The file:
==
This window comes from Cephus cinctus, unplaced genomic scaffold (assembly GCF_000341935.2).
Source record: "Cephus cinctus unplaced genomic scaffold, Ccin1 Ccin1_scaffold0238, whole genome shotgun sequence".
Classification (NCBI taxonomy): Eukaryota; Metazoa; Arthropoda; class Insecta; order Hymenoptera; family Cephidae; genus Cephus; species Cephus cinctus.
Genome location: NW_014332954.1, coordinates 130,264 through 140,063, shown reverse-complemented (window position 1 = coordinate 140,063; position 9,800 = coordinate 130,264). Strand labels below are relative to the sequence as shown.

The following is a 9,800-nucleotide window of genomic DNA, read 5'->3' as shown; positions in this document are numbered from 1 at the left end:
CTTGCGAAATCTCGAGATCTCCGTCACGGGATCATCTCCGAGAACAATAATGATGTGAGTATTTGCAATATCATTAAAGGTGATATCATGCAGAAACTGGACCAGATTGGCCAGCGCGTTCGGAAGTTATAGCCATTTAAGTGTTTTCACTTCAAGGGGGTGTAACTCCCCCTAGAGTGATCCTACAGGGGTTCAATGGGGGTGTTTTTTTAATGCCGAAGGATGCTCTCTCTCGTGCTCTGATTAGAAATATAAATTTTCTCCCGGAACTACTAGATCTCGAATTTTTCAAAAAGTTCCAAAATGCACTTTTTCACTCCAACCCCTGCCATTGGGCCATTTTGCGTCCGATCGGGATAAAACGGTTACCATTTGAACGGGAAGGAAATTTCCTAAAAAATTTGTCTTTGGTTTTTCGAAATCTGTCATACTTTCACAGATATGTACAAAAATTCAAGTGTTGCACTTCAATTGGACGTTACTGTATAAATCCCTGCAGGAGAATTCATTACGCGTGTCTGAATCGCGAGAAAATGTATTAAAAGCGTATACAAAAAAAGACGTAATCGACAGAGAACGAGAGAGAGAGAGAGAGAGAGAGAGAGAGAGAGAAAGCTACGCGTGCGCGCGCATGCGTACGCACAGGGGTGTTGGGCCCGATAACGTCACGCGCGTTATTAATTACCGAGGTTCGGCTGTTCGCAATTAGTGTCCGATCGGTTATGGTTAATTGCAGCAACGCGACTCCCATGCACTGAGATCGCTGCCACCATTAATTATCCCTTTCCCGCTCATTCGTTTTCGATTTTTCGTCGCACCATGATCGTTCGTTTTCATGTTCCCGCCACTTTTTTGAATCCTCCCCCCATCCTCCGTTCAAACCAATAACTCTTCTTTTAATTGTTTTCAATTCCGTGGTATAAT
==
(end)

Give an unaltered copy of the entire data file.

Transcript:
This window comes from Cephus cinctus, unplaced genomic scaffold (assembly GCF_000341935.2).
Source record: "Cephus cinctus unplaced genomic scaffold, Ccin1 Ccin1_scaffold0238, whole genome shotgun sequence".
Classification (NCBI taxonomy): Eukaryota; Metazoa; Arthropoda; class Insecta; order Hymenoptera; family Cephidae; genus Cephus; species Cephus cinctus.
Genome location: NW_014332954.1, coordinates 130,264 through 140,063, shown reverse-complemented (window position 1 = coordinate 140,063; position 9,800 = coordinate 130,264). Strand labels below are relative to the sequence as shown.

The following is a 9,800-nucleotide window of genomic DNA, read 5'->3' as shown; positions in this document are numbered from 1 at the left end:
CTTGCGAAATCTCGAGATCTCCGTCACGGGATCATCTCCGAGAACAATAATGATGTGAGTATTTGCAATATCATTAAAGGTGATATCATGCAGAAACTGGACCAGATTGGCCAGCGCGTTCGGAAGTTATAGCCATTTAAGTGTTTTCACTTCAAGGGGGTGTAACTCCCCCTAGAGTGATCCTACAGGGGTTCAATGGGGGTGTTTTTTTAATGCCGAAGGATGCTCTCTCTCGTGCTCTGATTAGAAATATAAATTTTCTCCCGGAACTACTAGATCTCGAATTTTTCAAAAAGTTCCAAAATGCACTTTTTCACTCCAACCCCTGCCATTGGGCCATTTTGCGTCCGATCGGGATAAAACGGTTACCATTTGAACGGGAAGGAAATTTCCTAAAAAATTTGTCTTTGGTTTTTCGAAATCTGTCATACTTTCACAGATATGTACAAAAATTCAAGTGTTGCACTTCAATTGGACGTTACTGTATAAATCCCTGCAGGAGAATTCATTACGCGTGTCTGAATCGCGAGAAAATGTATTAAAAGCGTATACAAAAAAAGACGTAATCGACAGAGAACGAGAGAGAGAGAGAGAGAGAGAGAGAGAGAGAGAAAGCTACGCGTGCGCGCGCATGCGTACGCACAGGGGTGTTGGGCCCGATAACGTCACGCGCGTTATTAATTACCGAGGTTCGGCTGTTCGCAATTAGTGTCCGATCGGTTATGGTTAATTGCAGCAACGCGACTCCCATGCACTGAGATCGCTGCCACCATTAATTATCCCTTTCCCGCTCATTCGTTTTCGATTTTTCGTCGCACCATGATCGTTCGTTTTCATGTTCCCGCCACTTTTTTGAATCCTCCCCCCATCCTCCGTTCAAACCAATAACTCTTCTTTTAATTGTTTTCAATTCCGTGGTATAAT